The Manufacturing of the American Dream

The Manufacturing of the American Dream

Most people today equate The Modern American Dream™ with the ability to receive higher education (usually by going to college) so they can get a good paying job to buy a nice big house filled with nice stuff, a fancy car, and have the ability to go on vacation once or twice a year. In other words, rising the ranks in America to achieve that “dream” ultimately equals consumerism, complete with lots and lots of debt.

For most young people who don’t have wealthy parents, what it really means is attempting to get all the scholarships you can throughout high school because otherwise you and your parents will be stuck shouldering a automatically life-killing amount of student loan debt right off the bat just to get through college. College tuition is always rising here. America’s loan debt is over 1.2 TRILLION dollars these days, and economists like to speculate all the time on whether or not this will be the next bubble to burst.

So, just to get your feet in The American Dream door today, you’ve got to pay to play.

The Game Is Rigged

Once these early 20-somethings graduate from college (again, many already drowning in debt), they get thoughtlessly tossed in a pool of applicants who are all just as qualified as they are to get the few measly good jobs that are left, considering that many of the jobs that people used to rely on in post-war America to fulfill that “dream” have been shipped off to China or Mexico or India. Our unemployment numbers are fudged because so many people who have fallen completely out of the workforce and given up looking for a job aren’t even counted. Nearly 100 million adults who can otherwise work simply aren’t in this country because they have no options. Labor force participation is at a near-40-year low. Next time you go out to eat, ask your waiter or waitress how many college degrees he or she has. Sometimes it’s two, but slinging plates was the only option available to make ends meet because that degree that costed tens of thousands to get are a dime a dozen to employers. And that’s how many young adults begin their road to The American Dream we are still told is possible for everyone to achieve these days.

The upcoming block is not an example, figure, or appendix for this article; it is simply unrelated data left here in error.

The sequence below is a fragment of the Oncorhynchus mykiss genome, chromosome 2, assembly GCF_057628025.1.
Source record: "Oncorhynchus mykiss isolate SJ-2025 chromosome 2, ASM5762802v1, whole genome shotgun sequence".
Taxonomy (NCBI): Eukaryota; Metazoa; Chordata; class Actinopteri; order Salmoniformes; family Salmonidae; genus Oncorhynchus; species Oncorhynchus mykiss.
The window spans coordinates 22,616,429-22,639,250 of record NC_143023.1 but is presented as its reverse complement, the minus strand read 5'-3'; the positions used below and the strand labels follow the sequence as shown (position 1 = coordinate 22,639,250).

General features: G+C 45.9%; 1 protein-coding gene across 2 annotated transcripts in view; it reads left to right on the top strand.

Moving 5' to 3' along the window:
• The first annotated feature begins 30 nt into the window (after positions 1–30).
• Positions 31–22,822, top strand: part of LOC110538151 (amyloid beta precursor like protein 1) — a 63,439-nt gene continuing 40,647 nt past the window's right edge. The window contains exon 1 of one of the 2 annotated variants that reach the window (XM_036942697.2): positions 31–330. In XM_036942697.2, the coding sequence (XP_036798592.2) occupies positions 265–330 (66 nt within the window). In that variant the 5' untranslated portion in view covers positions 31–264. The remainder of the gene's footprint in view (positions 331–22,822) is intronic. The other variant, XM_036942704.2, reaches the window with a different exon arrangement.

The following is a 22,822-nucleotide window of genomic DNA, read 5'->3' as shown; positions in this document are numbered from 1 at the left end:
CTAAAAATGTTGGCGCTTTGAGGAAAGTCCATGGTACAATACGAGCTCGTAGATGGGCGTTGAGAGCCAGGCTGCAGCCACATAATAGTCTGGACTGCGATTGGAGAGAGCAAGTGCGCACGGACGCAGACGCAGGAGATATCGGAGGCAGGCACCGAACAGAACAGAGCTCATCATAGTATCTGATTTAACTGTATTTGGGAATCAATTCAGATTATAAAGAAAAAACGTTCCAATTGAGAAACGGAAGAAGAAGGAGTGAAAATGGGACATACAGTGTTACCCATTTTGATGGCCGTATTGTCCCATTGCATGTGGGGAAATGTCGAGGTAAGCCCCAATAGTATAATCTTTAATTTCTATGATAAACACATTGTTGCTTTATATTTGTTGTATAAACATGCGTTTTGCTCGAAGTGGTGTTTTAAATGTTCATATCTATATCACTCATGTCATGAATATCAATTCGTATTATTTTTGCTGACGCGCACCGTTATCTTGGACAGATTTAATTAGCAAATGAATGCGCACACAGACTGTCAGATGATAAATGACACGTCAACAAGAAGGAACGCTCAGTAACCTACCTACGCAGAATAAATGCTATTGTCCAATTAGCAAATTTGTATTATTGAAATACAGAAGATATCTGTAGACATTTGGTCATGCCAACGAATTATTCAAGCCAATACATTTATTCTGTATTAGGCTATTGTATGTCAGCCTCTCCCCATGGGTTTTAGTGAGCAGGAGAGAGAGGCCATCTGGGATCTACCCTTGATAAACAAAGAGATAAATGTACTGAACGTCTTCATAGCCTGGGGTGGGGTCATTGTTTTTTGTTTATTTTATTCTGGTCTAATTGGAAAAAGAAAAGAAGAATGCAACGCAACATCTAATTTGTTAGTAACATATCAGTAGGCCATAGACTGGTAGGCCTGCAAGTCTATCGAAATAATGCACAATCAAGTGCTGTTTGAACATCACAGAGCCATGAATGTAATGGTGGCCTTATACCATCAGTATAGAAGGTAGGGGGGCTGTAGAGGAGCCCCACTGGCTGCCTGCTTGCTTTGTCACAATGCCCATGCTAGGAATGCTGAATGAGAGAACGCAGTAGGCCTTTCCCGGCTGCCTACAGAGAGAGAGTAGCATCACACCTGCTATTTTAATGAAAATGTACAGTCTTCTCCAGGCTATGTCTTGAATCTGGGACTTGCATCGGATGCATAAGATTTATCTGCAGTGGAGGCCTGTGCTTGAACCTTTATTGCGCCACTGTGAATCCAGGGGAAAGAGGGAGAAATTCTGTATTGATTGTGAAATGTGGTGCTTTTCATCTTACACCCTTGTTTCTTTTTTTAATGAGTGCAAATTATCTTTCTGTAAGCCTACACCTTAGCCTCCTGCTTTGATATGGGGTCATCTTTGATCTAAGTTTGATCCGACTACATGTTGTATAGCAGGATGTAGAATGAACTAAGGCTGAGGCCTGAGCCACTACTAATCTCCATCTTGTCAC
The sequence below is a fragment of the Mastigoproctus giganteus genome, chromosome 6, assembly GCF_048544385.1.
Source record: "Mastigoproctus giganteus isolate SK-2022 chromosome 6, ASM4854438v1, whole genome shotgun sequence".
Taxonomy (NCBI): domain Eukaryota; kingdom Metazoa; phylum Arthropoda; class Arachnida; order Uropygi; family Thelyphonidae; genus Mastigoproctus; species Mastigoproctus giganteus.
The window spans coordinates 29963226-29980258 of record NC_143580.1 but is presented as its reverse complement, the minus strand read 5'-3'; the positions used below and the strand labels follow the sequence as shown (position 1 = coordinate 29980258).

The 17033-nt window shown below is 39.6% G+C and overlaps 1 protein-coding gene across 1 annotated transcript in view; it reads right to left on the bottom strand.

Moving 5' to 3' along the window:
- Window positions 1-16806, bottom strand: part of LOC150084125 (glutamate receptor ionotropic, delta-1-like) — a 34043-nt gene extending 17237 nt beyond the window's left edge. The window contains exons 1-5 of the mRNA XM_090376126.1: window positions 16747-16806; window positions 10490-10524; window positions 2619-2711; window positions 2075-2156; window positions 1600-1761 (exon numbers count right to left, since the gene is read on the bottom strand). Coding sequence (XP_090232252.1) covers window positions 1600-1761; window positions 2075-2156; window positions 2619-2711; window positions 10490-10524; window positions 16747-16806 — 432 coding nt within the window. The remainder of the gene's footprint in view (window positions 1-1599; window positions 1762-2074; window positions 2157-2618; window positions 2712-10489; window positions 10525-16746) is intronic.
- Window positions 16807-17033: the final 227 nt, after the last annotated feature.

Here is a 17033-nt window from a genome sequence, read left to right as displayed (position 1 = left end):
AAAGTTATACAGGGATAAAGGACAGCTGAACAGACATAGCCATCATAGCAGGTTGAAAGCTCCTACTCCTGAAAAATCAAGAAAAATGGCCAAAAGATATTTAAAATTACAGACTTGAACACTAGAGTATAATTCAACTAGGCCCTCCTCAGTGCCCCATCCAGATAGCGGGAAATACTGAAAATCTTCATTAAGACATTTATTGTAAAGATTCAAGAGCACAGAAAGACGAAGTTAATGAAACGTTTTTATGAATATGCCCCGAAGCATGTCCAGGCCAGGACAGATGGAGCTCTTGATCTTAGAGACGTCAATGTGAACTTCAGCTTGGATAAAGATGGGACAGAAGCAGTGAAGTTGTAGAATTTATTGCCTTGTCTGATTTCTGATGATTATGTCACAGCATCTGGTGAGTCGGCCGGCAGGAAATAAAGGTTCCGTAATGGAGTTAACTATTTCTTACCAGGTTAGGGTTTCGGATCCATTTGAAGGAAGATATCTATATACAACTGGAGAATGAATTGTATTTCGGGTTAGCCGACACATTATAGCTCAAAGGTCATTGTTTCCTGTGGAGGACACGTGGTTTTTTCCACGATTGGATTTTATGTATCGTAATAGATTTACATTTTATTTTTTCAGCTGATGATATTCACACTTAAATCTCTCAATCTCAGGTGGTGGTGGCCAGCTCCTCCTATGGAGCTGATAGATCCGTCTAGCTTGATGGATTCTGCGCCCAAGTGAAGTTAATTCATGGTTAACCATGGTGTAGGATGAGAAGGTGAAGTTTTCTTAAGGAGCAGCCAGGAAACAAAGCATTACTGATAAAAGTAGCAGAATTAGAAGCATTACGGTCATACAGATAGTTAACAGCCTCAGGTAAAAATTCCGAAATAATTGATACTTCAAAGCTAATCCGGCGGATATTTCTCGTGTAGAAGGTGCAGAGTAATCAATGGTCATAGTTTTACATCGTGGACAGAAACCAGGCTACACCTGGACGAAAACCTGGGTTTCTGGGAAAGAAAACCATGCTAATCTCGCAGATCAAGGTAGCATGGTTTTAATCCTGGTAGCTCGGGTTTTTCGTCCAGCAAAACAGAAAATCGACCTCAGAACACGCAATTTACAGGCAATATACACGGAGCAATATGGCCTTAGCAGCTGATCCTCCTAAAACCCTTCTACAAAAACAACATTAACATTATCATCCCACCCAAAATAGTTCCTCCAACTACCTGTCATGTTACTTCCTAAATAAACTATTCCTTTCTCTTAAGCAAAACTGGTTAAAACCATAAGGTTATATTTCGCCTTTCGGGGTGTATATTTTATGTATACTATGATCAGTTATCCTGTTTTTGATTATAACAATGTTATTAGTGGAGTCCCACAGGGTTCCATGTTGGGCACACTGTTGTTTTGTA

Meanwhile, the wealth gap has grown so wide in this country, it’s a joke to even refer to it as a “gap” anymore. (Perhaps “wealth chasm” would be more appropriate.) And it isn’t just here. We live in a world where just 67 people have as much wealth as the poorest 3.5 billion people in the world. It’s mind-blowing. Headlines like “Panicked Super Rich Buying Boltholes with Private Airstrips to Escape if Poor Rise Up” come out all the time. There’s something very wrong, and everyone knows it.

Here in America, a mere 10 percent of Americans own 91 percent of the nation’s stocks and mutual funds, and those people are the same ones essentially running everything. America is admittedly an oligarchy. A new study has confirmed that, “The preferences of the average American appear to have only a minuscule, near zero, statistically non-significant impact upon public policy.” Your opinion only matters in politics if you are in the top ten percent. Corruption is legal in America. Political influence is a commodity. The game is rigged. The rules are made up (by the elite) and the points don’t matter.


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